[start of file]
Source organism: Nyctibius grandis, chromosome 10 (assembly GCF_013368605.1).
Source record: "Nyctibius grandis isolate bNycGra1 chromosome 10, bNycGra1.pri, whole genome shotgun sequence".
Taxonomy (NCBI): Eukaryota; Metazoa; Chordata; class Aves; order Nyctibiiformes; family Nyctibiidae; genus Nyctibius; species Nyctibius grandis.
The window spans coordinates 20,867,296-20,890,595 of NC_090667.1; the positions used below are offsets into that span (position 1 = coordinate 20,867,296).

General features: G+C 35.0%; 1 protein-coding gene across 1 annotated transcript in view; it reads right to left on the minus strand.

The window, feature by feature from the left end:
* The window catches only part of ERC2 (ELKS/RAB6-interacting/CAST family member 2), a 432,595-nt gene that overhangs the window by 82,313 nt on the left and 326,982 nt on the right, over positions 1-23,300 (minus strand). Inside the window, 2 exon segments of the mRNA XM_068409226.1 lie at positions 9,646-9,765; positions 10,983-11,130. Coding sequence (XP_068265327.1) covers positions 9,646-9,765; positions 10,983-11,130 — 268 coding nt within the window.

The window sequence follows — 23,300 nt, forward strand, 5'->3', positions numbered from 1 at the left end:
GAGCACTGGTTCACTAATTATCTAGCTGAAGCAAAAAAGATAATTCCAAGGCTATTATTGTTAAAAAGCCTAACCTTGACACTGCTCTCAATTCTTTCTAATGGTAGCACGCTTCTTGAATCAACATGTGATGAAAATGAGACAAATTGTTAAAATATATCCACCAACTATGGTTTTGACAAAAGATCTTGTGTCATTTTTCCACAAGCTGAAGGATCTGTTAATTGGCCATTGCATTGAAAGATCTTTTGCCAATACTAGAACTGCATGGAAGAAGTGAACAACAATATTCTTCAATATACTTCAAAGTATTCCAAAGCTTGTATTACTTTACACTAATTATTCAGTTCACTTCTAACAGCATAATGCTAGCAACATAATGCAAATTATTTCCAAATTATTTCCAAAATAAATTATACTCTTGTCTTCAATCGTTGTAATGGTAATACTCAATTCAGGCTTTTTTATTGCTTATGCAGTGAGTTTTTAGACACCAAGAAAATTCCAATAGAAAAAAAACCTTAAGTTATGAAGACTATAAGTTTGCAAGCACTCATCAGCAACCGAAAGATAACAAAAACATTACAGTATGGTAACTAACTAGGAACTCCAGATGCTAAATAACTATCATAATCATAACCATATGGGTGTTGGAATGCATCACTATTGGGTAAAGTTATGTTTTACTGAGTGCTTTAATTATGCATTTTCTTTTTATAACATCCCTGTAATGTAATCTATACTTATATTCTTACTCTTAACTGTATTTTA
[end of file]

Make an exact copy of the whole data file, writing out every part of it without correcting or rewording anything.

Source organism: Nyctibius grandis, chromosome 10 (assembly GCF_013368605.1).
Source record: "Nyctibius grandis isolate bNycGra1 chromosome 10, bNycGra1.pri, whole genome shotgun sequence".
Taxonomy (NCBI): Eukaryota; Metazoa; Chordata; class Aves; order Nyctibiiformes; family Nyctibiidae; genus Nyctibius; species Nyctibius grandis.
The window spans coordinates 20,867,296-20,890,595 of NC_090667.1; the positions used below are offsets into that span (position 1 = coordinate 20,867,296).

General features: G+C 35.0%; 1 protein-coding gene across 1 annotated transcript in view; it reads right to left on the minus strand.

The window, feature by feature from the left end:
* The window catches only part of ERC2 (ELKS/RAB6-interacting/CAST family member 2), a 432,595-nt gene that overhangs the window by 82,313 nt on the left and 326,982 nt on the right, over positions 1-23,300 (minus strand). Inside the window, 2 exon segments of the mRNA XM_068409226.1 lie at positions 9,646-9,765; positions 10,983-11,130. Coding sequence (XP_068265327.1) covers positions 9,646-9,765; positions 10,983-11,130 — 268 coding nt within the window.

The window sequence follows — 23,300 nt, forward strand, 5'->3', positions numbered from 1 at the left end:
GAGCACTGGTTCACTAATTATCTAGCTGAAGCAAAAAAGATAATTCCAAGGCTATTATTGTTAAAAAGCCTAACCTTGACACTGCTCTCAATTCTTTCTAATGGTAGCACGCTTCTTGAATCAACATGTGATGAAAATGAGACAAATTGTTAAAATATATCCACCAACTATGGTTTTGACAAAAGATCTTGTGTCATTTTTCCACAAGCTGAAGGATCTGTTAATTGGCCATTGCATTGAAAGATCTTTTGCCAATACTAGAACTGCATGGAAGAAGTGAACAACAATATTCTTCAATATACTTCAAAGTATTCCAAAGCTTGTATTACTTTACACTAATTATTCAGTTCACTTCTAACAGCATAATGCTAGCAACATAATGCAAATTATTTCCAAATTATTTCCAAAATAAATTATACTCTTGTCTTCAATCGTTGTAATGGTAATACTCAATTCAGGCTTTTTTATTGCTTATGCAGTGAGTTTTTAGACACCAAGAAAATTCCAATAGAAAAAAAACCTTAAGTTATGAAGACTATAAGTTTGCAAGCACTCATCAGCAACCGAAAGATAACAAAAACATTACAGTATGGTAACTAACTAGGAACTCCAGATGCTAAATAACTATCATAATCATAACCATATGGGTGTTGGAATGCATCACTATTGGGTAAAGTTATGTTTTACTGAGTGCTTTAATTATGCATTTTCTTTTTATAACATCCCTGTAATGTAATCTATACTTATATTCTTACTCTTAACTGTATTTTA